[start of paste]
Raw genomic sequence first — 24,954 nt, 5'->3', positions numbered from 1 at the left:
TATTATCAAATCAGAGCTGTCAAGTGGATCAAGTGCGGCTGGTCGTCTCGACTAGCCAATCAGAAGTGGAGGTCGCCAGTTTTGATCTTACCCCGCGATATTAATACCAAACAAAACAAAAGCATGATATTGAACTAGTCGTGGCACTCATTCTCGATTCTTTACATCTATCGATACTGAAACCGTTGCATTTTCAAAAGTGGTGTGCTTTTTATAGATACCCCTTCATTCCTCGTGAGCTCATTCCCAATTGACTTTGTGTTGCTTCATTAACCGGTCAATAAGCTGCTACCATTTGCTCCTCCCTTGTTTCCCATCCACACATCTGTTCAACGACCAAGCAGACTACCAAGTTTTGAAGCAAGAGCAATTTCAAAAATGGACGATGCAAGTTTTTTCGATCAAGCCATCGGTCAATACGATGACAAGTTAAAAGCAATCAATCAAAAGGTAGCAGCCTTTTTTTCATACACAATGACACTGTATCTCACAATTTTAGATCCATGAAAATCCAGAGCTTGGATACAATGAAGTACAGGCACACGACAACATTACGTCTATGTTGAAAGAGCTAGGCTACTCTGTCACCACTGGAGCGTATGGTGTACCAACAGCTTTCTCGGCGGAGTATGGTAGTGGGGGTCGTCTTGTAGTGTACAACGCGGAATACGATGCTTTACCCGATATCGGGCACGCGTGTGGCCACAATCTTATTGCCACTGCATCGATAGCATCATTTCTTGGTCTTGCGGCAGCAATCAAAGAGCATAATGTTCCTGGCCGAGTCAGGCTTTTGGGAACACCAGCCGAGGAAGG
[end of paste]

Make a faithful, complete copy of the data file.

Raw genomic sequence first — 24,954 nt, 5'->3', positions numbered from 1 at the left:
TATTATCAAATCAGAGCTGTCAAGTGGATCAAGTGCGGCTGGTCGTCTCGACTAGCCAATCAGAAGTGGAGGTCGCCAGTTTTGATCTTACCCCGCGATATTAATACCAAACAAAACAAAAGCATGATATTGAACTAGTCGTGGCACTCATTCTCGATTCTTTACATCTATCGATACTGAAACCGTTGCATTTTCAAAAGTGGTGTGCTTTTTATAGATACCCCTTCATTCCTCGTGAGCTCATTCCCAATTGACTTTGTGTTGCTTCATTAACCGGTCAATAAGCTGCTACCATTTGCTCCTCCCTTGTTTCCCATCCACACATCTGTTCAACGACCAAGCAGACTACCAAGTTTTGAAGCAAGAGCAATTTCAAAAATGGACGATGCAAGTTTTTTCGATCAAGCCATCGGTCAATACGATGACAAGTTAAAAGCAATCAATCAAAAGGTAGCAGCCTTTTTTTCATACACAATGACACTGTATCTCACAATTTTAGATCCATGAAAATCCAGAGCTTGGATACAATGAAGTACAGGCACACGACAACATTACGTCTATGTTGAAAGAGCTAGGCTACTCTGTCACCACTGGAGCGTATGGTGTACCAACAGCTTTCTCGGCGGAGTATGGTAGTGGGGGTCGTCTTGTAGTGTACAACGCGGAATACGATGCTTTACCCGATATCGGGCACGCGTGTGGCCACAATCTTATTGCCACTGCATCGATAGCATCATTTCTTGGTCTTGCGGCAGCAATCAAAGAGCATAATGTTCCTGGCCGAGTCAGGCTTTTGGGAACACCAGCCGAGGAAGG